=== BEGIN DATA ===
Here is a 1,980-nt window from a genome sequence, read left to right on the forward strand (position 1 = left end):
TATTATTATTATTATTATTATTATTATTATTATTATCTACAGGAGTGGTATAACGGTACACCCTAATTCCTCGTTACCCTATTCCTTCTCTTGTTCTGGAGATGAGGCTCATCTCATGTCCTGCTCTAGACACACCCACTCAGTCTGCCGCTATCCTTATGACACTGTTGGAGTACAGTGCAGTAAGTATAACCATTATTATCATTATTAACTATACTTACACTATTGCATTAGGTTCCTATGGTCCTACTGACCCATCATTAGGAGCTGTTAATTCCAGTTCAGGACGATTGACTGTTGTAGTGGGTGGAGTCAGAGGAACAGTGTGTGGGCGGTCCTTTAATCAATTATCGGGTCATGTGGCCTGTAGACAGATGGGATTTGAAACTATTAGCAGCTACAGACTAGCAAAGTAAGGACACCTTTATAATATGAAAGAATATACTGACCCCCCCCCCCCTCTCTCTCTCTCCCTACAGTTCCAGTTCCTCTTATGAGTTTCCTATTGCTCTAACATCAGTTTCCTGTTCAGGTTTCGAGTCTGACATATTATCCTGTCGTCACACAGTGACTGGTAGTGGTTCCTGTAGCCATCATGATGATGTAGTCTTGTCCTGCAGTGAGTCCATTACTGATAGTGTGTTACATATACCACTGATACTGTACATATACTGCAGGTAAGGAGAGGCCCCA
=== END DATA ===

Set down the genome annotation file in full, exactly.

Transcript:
Here is a 1,980-nt window from a genome sequence, read left to right on the forward strand (position 1 = left end):
TATTATTATTATTATTATTATTATTATTATTATTATCTACAGGAGTGGTATAACGGTACACCCTAATTCCTCGTTACCCTATTCCTTCTCTTGTTCTGGAGATGAGGCTCATCTCATGTCCTGCTCTAGACACACCCACTCAGTCTGCCGCTATCCTTATGACACTGTTGGAGTACAGTGCAGTAAGTATAACCATTATTATCATTATTAACTATACTTACACTATTGCATTAGGTTCCTATGGTCCTACTGACCCATCATTAGGAGCTGTTAATTCCAGTTCAGGACGATTGACTGTTGTAGTGGGTGGAGTCAGAGGAACAGTGTGTGGGCGGTCCTTTAATCAATTATCGGGTCATGTGGCCTGTAGACAGATGGGATTTGAAACTATTAGCAGCTACAGACTAGCAAAGTAAGGACACCTTTATAATATGAAAGAATATACTGACCCCCCCCCCCCTCTCTCTCTCTCCCTACAGTTCCAGTTCCTCTTATGAGTTTCCTATTGCTCTAACATCAGTTTCCTGTTCAGGTTTCGAGTCTGACATATTATCCTGTCGTCACACAGTGACTGGTAGTGGTTCCTGTAGCCATCATGATGATGTAGTCTTGTCCTGCAGTGAGTCCATTACTGATAGTGTGTTACATATACCACTGATACTGTACATATACTGCAGGTAAGGAGAGGCCCCA